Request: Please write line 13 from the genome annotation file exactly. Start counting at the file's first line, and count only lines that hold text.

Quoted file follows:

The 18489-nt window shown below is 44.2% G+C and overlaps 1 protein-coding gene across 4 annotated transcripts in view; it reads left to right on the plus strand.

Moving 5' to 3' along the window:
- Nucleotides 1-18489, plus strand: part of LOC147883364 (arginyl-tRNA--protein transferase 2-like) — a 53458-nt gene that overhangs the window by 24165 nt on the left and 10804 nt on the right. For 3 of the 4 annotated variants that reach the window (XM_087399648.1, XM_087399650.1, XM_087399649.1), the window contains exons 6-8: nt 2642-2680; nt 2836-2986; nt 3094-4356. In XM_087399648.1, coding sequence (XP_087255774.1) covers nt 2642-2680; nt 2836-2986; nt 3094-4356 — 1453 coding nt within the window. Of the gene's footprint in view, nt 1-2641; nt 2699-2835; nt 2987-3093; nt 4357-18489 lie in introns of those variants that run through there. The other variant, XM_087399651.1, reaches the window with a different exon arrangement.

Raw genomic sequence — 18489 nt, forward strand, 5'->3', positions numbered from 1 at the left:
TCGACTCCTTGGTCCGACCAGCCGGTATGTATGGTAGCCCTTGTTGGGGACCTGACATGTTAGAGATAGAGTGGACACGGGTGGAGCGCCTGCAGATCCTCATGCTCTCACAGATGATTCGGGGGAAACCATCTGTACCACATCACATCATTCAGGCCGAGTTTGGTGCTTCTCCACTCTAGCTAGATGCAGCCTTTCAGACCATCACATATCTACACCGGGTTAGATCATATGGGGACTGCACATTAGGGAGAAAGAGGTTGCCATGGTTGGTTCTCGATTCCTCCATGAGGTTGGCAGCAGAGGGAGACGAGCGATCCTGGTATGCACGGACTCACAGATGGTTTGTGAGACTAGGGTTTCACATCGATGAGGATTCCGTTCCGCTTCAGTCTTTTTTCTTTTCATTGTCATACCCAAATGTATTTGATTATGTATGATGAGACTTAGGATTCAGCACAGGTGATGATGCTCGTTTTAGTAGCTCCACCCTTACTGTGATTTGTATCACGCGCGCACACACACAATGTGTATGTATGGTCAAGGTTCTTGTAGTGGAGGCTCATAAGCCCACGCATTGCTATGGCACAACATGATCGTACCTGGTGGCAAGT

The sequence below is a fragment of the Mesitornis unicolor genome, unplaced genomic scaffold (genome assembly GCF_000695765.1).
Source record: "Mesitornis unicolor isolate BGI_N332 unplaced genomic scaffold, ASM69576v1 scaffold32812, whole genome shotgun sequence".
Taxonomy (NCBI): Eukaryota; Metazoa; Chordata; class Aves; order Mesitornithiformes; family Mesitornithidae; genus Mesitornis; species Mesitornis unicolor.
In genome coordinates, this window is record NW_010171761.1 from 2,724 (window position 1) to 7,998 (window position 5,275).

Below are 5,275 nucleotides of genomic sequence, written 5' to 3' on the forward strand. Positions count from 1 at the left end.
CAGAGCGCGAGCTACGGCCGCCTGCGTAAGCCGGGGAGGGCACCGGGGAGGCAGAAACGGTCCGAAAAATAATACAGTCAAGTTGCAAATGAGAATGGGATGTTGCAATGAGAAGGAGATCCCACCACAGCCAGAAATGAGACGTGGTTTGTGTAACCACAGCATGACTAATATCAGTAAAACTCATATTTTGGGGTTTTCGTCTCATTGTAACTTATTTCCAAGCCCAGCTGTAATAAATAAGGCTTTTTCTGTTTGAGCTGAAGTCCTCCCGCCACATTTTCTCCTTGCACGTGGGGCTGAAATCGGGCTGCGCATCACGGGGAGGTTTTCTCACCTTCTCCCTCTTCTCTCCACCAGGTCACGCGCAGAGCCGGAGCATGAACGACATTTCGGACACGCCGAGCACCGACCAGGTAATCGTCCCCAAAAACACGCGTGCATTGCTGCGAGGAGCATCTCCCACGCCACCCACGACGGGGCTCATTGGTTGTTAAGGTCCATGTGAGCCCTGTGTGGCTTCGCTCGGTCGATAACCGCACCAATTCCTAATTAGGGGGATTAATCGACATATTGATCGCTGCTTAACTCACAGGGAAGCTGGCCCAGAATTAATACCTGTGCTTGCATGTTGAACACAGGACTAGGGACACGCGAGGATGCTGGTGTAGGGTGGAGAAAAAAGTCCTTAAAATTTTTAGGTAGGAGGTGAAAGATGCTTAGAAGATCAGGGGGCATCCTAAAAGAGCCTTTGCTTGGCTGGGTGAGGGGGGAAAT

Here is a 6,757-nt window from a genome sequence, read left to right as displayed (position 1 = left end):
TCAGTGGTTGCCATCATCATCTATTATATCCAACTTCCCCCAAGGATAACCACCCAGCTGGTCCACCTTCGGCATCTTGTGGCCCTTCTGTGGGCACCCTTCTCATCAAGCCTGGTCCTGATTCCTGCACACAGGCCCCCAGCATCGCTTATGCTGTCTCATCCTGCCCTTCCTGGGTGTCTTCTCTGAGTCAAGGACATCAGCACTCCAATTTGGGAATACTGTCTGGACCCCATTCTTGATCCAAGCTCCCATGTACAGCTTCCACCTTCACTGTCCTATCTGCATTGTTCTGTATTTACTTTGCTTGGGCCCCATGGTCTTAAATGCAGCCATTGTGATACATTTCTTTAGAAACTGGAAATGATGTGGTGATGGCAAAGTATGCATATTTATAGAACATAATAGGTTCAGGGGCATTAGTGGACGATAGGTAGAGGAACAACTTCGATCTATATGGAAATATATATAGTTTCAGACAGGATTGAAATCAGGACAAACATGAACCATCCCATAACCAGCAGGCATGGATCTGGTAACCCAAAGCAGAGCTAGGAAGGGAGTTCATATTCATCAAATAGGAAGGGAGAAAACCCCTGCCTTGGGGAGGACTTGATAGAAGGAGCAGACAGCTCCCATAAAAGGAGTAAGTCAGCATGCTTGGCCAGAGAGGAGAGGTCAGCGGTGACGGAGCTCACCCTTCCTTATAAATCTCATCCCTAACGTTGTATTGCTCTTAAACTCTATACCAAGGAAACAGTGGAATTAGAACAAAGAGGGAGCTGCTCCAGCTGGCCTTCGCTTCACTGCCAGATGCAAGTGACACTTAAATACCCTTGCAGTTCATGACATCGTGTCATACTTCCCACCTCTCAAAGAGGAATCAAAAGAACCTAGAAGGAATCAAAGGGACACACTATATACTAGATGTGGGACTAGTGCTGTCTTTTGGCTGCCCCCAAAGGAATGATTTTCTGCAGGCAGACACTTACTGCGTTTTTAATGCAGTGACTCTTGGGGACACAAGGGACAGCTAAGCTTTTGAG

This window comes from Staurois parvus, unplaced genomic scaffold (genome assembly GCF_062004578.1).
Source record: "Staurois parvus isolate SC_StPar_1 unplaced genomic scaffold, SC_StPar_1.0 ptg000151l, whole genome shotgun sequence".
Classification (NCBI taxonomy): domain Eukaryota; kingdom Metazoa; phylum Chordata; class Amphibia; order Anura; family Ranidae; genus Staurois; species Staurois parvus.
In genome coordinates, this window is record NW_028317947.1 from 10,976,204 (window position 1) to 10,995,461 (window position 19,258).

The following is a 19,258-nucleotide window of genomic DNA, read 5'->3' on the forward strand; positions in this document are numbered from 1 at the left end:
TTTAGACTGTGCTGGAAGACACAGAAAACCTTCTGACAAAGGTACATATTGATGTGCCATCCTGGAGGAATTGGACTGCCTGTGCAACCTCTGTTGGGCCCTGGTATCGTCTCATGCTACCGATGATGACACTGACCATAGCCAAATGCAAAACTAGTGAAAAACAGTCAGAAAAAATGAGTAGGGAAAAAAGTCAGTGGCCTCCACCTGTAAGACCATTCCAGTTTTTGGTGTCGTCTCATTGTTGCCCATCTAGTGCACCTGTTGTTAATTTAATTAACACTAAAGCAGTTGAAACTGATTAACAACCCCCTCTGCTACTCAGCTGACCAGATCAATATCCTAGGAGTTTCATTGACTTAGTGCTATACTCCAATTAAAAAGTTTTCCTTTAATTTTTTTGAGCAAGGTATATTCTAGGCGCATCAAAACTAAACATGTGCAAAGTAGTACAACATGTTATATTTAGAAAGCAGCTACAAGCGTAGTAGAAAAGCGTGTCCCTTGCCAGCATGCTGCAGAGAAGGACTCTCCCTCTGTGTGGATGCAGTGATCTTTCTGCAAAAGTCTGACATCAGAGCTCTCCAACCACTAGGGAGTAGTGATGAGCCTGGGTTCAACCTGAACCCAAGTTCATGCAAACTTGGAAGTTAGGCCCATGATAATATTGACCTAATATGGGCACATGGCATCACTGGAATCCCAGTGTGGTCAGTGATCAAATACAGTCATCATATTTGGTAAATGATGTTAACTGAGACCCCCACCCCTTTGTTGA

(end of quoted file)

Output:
TCAGTGGTTGCCATCATCATCTATTATATCCAACTTCCCCCAAGGATAACCACCCAGCTGGTCCACCTTCGGCATCTTGTGGCCCTTCTGTGGGCACCCTTCTCATCAAGCCTGGTCCTGATTCCTGCACACAGGCCCCCAGCATCGCTTATGCTGTCTCATCCTGCCCTTCCTGGGTGTCTTCTCTGAGTCAAGGACATCAGCACTCCAATTTGGGAATACTGTCTGGACCCCATTCTTGATCCAAGCTCCCATGTACAGCTTCCACCTTCACTGTCCTATCTGCATTGTTCTGTATTTACTTTGCTTGGGCCCCATGGTCTTAAATGCAGCCATTGTGATACATTTCTTTAGAAACTGGAAATGATGTGGTGATGGCAAAGTATGCATATTTATAGAACATAATAGGTTCAGGGGCATTAGTGGACGATAGGTAGAGGAACAACTTCGATCTATATGGAAATATATATAGTTTCAGACAGGATTGAAATCAGGACAAACATGAACCATCCCATAACCAGCAGGCATGGATCTGGTAACCCAAAGCAGAGCTAGGAAGGGAGTTCATATTCATCAAATAGGAAGGGAGAAAACCCCTGCCTTGGGGAGGACTTGATAGAAGGAGCAGACAGCTCCCATAAAAGGAGTAAGTCAGCATGCTTGGCCAGAGAGGAGAGGTCAGCGGTGACGGAGCTCACCCTTCCTTATAAATCTCATCCCTAACGTTGTATTGCTCTTAAACTCTATACCAAGGAAACAGTGGAATTAGAACAAAGAGGGAGCTGCTCCAGCTGGCCTTCGCTTCACTGCCAGATGCAAGTGACACTTAAATACCCTTGCAGTTCATGACATCGTGTCATACTTCCCACCTCTCAAAGAGGAATCAAAAGAACCTAGAAGGAATCAAAGGGACACACTATATACTAGATGTGGGACTAGTGCTGTCTTTTGGCTGCCCCCAAAGGAATGATTTTCTGCAGGCAGACACTTACTGCGTTTTTAATGCAGTGACTCTTGGGGACACAAGGGACAGCTAAGCTTTTGAG